The central contemporary geopolitical dynamic is the relative waning of US power and the steady accretion of power, wealth and clout by China. Historically, Washington has neither treated another country as an equal nor confronted a rival as powerful as China. Even at the height of its power, the former Soviet Union was an incomplete superpower. China’s multidimensional, sophisticated and comprehensive national power is growing relative to that of the US. Many Americans seem surprised and discomfited that China has begun to reject and challenge US strategic and political primacy in the Western Pacific. As China fills out as a major power, uncontested US primacy will become increasingly unsustainable while US withdrawal from the region could be destabilising.
Tensions have risen over the past decade in the contested maritime environment of the Asia-Pacific where China is pursuing a three-pronged strategy of building up war-fighting and power projection capabilities, calibrated shows of force and a strategy of exhaustion of rival claimants (Japan, Vietnam, Philippines). Apparently random and sporadic acts of provocations and showdowns, deliberately held below the threshold of open warfare, are calculated to induce strategic fatigue over time, erode regional confidence and cumulatively break the political resolve to resist.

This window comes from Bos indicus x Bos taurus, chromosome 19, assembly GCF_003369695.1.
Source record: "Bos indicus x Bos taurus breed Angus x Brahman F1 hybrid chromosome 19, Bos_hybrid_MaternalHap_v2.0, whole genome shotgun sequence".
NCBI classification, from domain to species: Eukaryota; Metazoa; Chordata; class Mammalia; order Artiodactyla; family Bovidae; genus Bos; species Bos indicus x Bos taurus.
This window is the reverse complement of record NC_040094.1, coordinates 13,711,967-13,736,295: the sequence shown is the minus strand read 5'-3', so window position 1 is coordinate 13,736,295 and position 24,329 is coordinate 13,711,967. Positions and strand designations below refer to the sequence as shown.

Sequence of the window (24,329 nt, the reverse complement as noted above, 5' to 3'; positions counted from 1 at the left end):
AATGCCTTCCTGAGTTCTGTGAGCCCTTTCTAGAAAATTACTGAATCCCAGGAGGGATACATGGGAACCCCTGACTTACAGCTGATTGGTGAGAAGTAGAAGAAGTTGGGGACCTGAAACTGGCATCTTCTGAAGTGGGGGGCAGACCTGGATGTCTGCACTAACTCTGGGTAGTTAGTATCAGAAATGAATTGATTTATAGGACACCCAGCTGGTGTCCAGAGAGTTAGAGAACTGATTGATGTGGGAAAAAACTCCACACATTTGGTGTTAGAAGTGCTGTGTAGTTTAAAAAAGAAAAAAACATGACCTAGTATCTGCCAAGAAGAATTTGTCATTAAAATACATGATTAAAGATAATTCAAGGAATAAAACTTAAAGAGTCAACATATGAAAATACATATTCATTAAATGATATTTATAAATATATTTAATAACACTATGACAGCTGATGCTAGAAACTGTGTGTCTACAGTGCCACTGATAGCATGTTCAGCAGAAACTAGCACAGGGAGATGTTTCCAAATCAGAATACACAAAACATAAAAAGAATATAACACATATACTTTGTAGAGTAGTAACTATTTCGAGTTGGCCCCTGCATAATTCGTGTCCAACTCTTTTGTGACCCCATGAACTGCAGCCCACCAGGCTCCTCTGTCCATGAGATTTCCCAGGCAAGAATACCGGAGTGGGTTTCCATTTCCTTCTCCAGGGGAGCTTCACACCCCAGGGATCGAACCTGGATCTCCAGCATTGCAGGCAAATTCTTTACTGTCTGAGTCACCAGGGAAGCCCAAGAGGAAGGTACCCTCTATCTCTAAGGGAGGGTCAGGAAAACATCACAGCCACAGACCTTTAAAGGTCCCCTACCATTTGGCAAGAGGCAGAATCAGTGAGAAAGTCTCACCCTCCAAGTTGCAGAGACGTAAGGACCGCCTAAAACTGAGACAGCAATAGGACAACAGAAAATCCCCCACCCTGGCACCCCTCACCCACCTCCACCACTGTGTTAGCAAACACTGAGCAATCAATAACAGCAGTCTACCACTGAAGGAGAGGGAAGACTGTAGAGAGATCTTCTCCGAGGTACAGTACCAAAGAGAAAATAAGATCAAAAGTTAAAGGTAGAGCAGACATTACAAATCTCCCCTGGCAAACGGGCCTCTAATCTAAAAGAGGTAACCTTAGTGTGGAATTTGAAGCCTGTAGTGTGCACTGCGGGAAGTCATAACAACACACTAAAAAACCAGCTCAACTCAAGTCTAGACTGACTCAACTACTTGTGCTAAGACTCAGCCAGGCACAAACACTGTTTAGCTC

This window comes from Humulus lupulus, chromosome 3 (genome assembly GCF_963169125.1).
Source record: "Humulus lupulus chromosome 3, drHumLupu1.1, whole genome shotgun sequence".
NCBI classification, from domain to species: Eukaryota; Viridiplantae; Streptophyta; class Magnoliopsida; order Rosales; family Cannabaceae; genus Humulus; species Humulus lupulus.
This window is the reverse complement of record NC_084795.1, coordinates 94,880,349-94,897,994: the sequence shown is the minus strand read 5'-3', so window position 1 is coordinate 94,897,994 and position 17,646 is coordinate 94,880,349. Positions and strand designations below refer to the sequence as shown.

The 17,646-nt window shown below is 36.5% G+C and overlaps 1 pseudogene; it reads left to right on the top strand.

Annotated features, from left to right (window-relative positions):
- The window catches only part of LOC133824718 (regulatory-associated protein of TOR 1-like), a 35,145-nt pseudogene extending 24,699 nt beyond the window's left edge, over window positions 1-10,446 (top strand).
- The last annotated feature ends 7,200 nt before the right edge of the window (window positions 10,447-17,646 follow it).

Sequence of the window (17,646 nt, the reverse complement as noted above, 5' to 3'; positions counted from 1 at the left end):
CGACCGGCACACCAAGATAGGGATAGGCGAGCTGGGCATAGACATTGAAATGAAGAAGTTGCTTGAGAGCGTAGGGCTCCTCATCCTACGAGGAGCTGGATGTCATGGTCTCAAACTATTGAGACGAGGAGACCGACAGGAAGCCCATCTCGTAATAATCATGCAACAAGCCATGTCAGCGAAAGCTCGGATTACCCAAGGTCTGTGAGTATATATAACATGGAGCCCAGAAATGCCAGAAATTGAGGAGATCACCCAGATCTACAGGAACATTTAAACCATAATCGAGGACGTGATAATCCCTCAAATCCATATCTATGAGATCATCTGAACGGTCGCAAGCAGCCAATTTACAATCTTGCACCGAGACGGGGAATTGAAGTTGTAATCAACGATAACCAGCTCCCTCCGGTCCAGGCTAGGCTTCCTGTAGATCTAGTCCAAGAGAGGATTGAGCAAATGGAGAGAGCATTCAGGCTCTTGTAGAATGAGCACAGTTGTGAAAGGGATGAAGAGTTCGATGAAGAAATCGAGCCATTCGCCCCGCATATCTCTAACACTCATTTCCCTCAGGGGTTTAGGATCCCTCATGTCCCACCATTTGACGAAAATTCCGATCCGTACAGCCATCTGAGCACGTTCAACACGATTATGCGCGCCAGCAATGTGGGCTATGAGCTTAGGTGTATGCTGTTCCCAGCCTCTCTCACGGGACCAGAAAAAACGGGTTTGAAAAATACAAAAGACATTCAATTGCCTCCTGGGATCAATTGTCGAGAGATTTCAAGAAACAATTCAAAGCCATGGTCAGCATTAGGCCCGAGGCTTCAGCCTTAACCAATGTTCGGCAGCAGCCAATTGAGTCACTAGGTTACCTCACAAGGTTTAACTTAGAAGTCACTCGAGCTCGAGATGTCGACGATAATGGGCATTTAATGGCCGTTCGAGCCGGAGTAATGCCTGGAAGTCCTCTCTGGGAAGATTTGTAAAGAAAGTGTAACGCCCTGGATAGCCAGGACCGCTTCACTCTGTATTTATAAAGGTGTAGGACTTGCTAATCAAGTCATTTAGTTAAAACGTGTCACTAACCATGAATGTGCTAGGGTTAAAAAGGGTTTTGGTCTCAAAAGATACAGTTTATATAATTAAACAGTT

The Philippines introduced a potential circuit breaker in this cycle of escalation by referring its bilateral maritime dispute with China to the Permanent Court of Arbitration at The Hague. Its judgment is a vindication of the Philippines complaint and a comprehensive rejection of most of China’s claims in relation to the South China islets, in particular the so-called nine dash line that no one else recognises, and Chinese activities therein.
In Act III, Scene 1 of The Merchant of Venice by William Shakespeare, Shylock is pressed on why he insists on extracting his pound of flesh from Antonio who is unable to repay his debt. After enumerating the list of injuries and insults to which Jews are routinely subjected, Shylock says: “The villainy you teach me, I will execute, and it shall go hard but I will better the instruction”. What if China was to respond to the adverse judicial finding by mimicking past US precedents as models of great power behaviour?
Nicaragua vs the USA, 1986